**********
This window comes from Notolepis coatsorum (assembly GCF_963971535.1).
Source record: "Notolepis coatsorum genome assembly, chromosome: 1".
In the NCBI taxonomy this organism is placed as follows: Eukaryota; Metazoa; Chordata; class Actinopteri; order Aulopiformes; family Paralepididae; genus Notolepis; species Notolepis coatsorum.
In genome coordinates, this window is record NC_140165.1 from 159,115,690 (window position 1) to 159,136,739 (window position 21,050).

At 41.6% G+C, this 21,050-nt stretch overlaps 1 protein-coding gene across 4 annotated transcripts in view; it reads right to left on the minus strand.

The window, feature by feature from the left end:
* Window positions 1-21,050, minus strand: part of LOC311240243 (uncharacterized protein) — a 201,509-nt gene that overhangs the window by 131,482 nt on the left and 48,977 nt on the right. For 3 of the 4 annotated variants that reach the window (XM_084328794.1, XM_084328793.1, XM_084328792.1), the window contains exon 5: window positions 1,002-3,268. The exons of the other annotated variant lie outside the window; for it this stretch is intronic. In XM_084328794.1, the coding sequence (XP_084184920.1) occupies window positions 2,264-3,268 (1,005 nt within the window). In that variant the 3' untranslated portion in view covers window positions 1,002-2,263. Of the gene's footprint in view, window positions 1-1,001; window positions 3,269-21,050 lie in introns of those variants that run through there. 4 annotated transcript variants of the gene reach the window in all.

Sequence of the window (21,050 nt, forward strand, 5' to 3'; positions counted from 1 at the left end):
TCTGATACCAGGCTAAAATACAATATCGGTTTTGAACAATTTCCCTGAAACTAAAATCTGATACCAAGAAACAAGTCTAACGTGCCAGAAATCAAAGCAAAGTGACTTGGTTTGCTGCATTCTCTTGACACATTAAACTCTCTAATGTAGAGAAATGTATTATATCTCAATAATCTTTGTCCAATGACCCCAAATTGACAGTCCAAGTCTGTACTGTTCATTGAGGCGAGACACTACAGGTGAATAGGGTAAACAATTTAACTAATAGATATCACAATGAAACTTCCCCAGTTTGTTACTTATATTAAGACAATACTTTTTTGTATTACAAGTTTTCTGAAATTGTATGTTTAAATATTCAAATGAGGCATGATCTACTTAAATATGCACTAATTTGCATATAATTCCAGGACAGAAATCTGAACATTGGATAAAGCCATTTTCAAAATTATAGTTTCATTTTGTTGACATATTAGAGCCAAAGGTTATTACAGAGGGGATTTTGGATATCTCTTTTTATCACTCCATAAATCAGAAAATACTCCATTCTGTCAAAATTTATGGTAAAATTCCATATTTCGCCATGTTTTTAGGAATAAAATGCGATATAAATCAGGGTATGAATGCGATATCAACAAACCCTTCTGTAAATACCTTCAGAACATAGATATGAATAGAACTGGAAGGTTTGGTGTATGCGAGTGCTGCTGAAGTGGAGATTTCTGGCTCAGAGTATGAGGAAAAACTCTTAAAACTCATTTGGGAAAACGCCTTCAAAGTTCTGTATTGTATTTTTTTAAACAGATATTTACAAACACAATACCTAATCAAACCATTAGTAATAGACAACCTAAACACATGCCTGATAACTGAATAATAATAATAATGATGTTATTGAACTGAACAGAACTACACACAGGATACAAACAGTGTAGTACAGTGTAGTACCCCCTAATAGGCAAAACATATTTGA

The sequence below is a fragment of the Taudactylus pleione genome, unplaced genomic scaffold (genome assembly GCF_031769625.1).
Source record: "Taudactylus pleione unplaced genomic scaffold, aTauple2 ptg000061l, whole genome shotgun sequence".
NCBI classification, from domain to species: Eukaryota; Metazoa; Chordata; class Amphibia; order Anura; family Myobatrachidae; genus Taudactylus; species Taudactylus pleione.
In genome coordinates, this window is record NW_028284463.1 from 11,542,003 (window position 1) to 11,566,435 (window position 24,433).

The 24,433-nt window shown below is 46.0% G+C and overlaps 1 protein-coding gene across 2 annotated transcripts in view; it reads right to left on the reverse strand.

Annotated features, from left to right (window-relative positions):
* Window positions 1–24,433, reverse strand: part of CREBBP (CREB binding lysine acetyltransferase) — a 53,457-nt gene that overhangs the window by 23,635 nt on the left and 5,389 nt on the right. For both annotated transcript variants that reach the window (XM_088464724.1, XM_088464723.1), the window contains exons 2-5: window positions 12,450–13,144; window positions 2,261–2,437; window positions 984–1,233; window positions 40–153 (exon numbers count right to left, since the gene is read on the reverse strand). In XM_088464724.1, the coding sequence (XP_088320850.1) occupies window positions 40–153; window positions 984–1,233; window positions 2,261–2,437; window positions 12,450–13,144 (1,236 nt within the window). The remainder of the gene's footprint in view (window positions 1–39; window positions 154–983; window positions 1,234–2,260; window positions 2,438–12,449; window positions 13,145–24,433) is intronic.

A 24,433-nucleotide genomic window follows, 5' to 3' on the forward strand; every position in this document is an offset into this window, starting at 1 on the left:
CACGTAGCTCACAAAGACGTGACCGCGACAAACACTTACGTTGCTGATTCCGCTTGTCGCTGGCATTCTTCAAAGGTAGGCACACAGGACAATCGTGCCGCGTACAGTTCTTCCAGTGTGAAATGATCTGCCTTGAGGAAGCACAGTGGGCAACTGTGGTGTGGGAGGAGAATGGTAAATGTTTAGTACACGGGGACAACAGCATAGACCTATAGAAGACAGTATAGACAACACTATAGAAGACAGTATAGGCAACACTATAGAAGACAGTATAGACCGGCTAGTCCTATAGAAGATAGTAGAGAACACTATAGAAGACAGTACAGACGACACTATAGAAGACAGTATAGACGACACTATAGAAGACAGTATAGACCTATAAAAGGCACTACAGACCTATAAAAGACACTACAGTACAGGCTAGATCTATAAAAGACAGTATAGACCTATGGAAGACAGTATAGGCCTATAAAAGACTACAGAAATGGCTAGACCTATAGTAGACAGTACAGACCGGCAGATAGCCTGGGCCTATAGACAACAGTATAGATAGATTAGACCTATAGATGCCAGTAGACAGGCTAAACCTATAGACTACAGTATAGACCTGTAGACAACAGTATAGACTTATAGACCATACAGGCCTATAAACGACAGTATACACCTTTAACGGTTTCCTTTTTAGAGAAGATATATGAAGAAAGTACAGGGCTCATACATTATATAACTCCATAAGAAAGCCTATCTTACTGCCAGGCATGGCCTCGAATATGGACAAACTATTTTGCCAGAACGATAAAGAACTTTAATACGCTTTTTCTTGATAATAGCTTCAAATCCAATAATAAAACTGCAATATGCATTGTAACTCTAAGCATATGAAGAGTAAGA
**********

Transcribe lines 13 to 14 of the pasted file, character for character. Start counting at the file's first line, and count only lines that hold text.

In genome coordinates, this window is record NW_028284463.1 from 11,542,003 (window position 1) to 11,566,435 (window position 24,433).

The 24,433-nt window shown below is 46.0% G+C and overlaps 1 protein-coding gene across 2 annotated transcripts in view; it reads right to left on the reverse strand.